Photos and Review by Oyster.com Investigators.
Themed after literary and artistic salons of the 1920s and '30s, Hotel Rex feels in many ways like a bookstore/hotel mash-up. Its lobby is lined with shelves of antique books, retro reading desks, and armchairs fit for an afternoon of poring over the classics; hallways are inscribed with California- and travel-related literary quotes; and the small business center has antique typewriters. In every way true to the affordable and quirky Joie de Vivre boutique brand, it has mostly hands-off, though friendly, service and not much in the way of extras.
If all the historic literary references seem a bit much, not to worry: Rooms are surprisingly modern. Wall-mounted, 36-inch flat-panel TVs and iPod dock alarm clock/radios are impressively up-to-date, and pillow-top beds are plush and comfortable. It's too bad the rooms are small, and those that face the tiny courtyard are dark and feel even more cramped.
Luckily, there's a great lobby bar and restaurant downstairs with a free nightly wine hour. The reasonably priced Library Bar serves Californian fare for breakfast and dinner in a tiny, charming dining room. With the look of a reading room, the bar feels like it's in a different era, and appropriately enough offers a signature menu of "Writers Vice" cocktails.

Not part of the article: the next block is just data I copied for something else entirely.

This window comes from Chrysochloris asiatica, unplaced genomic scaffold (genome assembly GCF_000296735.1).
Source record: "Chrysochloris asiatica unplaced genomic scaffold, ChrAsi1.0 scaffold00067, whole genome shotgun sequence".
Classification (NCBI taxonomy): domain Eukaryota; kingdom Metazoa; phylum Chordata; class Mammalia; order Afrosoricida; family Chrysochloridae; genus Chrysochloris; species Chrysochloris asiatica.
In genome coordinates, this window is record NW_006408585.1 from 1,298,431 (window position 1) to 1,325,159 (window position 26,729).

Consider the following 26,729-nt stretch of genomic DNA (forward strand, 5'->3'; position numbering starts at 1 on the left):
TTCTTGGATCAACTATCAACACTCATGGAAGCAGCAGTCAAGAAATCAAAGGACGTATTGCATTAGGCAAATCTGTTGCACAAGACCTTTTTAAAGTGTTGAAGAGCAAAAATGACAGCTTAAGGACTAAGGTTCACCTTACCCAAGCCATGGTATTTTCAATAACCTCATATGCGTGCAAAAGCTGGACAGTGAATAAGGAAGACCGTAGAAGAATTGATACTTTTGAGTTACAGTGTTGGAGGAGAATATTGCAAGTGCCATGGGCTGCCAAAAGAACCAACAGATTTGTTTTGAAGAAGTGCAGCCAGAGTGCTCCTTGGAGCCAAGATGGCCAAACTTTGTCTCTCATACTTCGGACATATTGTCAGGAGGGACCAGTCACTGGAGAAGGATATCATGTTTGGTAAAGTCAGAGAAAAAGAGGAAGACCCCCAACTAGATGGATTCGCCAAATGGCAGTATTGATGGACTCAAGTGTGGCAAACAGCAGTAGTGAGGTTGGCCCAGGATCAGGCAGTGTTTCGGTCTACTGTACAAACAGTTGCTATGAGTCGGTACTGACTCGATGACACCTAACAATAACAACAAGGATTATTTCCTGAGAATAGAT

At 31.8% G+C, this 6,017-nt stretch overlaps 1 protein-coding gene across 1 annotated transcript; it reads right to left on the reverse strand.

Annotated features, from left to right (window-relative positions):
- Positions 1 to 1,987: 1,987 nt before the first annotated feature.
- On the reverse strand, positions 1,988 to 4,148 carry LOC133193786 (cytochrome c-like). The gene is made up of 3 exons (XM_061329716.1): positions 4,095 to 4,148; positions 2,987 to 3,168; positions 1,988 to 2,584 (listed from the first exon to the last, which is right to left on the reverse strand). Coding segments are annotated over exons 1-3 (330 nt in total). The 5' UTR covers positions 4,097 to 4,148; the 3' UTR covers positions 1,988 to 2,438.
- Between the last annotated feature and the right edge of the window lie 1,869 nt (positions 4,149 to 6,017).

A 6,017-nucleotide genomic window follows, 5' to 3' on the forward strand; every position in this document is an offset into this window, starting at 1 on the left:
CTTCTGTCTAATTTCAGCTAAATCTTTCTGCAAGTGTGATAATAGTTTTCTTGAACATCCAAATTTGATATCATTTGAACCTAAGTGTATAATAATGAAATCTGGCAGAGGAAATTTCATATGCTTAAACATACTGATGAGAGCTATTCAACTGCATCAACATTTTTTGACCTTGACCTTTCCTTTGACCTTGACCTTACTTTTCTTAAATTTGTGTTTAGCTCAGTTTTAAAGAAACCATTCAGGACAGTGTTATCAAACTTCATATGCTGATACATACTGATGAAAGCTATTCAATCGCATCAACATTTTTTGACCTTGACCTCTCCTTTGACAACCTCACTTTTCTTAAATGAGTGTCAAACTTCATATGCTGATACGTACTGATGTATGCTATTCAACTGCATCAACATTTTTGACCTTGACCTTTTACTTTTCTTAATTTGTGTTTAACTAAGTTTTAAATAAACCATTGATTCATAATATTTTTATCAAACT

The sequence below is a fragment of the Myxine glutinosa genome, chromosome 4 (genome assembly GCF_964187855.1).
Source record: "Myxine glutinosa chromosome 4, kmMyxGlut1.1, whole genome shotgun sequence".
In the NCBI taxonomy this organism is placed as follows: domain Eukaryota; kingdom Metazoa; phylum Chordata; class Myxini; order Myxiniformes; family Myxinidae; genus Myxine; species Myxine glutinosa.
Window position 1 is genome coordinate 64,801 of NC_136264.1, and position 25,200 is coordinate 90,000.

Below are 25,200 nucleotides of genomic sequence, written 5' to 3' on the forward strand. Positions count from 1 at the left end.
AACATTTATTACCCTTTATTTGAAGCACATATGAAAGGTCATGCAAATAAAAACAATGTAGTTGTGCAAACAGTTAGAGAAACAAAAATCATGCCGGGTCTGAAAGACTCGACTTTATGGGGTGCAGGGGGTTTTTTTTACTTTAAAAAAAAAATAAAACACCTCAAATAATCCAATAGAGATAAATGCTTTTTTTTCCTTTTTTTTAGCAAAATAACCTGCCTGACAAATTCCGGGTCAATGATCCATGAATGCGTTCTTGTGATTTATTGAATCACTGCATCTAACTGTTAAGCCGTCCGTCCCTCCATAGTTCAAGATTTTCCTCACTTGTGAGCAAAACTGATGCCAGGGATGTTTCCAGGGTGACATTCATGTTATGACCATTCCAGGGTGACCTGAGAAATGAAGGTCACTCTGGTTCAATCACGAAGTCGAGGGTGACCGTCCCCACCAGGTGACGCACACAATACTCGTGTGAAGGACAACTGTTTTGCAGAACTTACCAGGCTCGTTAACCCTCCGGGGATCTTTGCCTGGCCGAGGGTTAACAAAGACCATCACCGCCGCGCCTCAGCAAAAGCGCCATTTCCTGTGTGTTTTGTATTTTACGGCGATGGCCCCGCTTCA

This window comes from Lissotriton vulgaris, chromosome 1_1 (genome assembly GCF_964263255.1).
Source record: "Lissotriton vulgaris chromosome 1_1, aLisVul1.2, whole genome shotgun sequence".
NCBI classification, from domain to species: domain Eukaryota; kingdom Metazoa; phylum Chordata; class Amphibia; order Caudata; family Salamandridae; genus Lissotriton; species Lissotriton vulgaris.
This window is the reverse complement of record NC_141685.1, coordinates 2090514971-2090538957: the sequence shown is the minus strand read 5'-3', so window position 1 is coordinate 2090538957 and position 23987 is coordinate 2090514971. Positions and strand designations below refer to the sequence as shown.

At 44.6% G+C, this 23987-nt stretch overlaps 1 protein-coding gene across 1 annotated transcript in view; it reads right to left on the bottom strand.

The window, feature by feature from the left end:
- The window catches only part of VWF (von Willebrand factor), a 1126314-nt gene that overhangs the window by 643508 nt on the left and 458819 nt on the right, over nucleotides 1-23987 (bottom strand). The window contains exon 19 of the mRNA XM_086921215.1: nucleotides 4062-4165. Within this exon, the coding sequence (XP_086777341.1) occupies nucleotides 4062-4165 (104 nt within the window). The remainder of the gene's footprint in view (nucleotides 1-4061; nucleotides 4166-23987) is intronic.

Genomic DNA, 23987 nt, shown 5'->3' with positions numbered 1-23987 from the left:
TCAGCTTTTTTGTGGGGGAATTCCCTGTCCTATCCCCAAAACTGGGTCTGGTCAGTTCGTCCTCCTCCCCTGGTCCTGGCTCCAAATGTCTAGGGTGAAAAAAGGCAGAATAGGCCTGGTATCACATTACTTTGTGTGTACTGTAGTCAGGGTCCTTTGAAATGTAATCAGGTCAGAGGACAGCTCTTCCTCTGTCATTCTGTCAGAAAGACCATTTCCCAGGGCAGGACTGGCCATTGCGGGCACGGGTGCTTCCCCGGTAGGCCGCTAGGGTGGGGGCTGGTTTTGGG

Though the price and location make the Hotel Rex a decent value, if it's less of a themey scene and larger rooms that you want, the nearby boutique Donatello offers a similar location and amenities, with larger suite-style rooms at better prices.
Two blocks from the commercial hub of Union Square
Hotel Rex sits two blocks northwest of Union Square, which is famous for its couture shops but not much else. Home to enormous outposts of Niketown, Saks, Tiffany, Macy's, Louis Vuitton, and Neiman Marcus, among others, Union Square is to San Francisco what 5th Avenue is to New York and Rodeo Drive is to L.A. Locals don't hang out here, but the square is great for people-watching, nonetheless, and it occasionally plays host to small festivals and demonstrations. Still, if conspicuous consumption isn't a priority, you might prefer a neighborhood closer to the city's biggest attractions, like Nob Hill or Fisherman's Wharf.
This 94-room Union Square boutique, themed after 1920s and '30s literary salons, is a bit quirky, with fairly hands-off service and few amenities. But the tiny quarters are nicely furnished with up-to-date amenities, there's a daily wine hour in the reading-room-style lobby bar, and an on-site bistro offers up well-priced Californian fare.